Codes

6.  Clause 25 amends the 1989 Order to allow the Secretary of State to modify statutory codes about tape and video recording of interviews and powers of search, detention, seizure of property and related matters. The modification may be only for specified areas, periods, offences or offenders. The codes to be modified are prepared by the Secretary of State after consultation, laid before Parliament in draft and brought into force by order subject to negative resolution. The proposed provision reflects the position for England and Wales under the Police and Criminal Evidence Act 1984 (as amended). We consider that the delegation and level of scrutiny are appropriate.

CONCLUSION

7.  There is nothing in the delegated powers in this bill to which the Committee wishes to draw the attention of the House as inappropriate.

PUBLIC SERVICES (DISRUPTION) BILL HL

INTRODUCTION

8.  This is a Private Member's bill introduced by Lord Campbell of Alloway. It makes provision to contain disruption of public services by collective industrial action. We reported on a similar bill during the last Parliamentary session.[2] The Committee were primarily concerned about the scope of the bill being entirely in the hands of the Secretary of State. This concern has been addressed in the present bill.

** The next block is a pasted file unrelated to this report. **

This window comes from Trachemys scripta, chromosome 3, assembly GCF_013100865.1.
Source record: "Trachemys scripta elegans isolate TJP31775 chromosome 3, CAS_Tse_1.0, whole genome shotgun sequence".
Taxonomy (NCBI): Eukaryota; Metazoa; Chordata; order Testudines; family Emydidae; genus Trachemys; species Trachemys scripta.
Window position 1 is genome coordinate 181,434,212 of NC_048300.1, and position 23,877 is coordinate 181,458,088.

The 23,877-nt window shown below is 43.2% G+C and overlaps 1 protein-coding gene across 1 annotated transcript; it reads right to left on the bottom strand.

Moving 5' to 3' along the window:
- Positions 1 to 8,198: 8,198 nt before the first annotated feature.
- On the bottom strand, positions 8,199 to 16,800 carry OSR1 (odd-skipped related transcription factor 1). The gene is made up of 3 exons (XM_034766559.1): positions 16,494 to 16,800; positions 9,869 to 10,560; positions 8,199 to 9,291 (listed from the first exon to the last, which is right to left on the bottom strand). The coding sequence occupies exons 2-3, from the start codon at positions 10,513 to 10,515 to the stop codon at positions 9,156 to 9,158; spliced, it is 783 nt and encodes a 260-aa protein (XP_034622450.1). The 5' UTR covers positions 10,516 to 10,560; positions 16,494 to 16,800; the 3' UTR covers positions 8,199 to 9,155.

THE DELEGATED POWERS

9.  The bill contains a power to make a commencement order (which is subject to no Parliamentary procedure). It also contains power for the Secretary of State, by order subject to the affirmative procedure, to add to the categories of public service covered by the bill.

CONCLUSION

10.  There is nothing in the delegated powers in this bill to which the Committee wishes to draw the attention of the House as inappropriate.

GREATER LONDON AUTHORITY ACT 1999 ACT (REPEAL) BILL [HL]

INTRODUCTION

11.  This is a Private Member's bill introduced by Lord Ampthill to repeal the Greater London Authority Act 1999.

THE DELEGATED POWERS

12.  The bill confers power on the Secretary of State, by order subject to affirmative procedure, to make consequential provision in connection with the repeal.

CONCLUSION

13.  There is nothing in the delegated powers in this bill to which the Committee wishes to draw the attention of the House as inappropriate.

CRIME (INTERNATIONAL CO-OPERATION) BILL [HL]

14.  We reported on this bill in our 2nd Report of this session (HL Paper 20). The Government has now submitted a helpful response, which is printed at Annex 2 to this Report. We welcome the constructive approach taken by the Government, which has responded positively to the comments made by the Committee.


1   This report is also published on the Internet at the House of Lords Select Committee Home Page (http://www.parliament.uk), where further information about the work of the Committee is also available. Back

2   18th Report, Session 2001-02, HL Paper 109. Back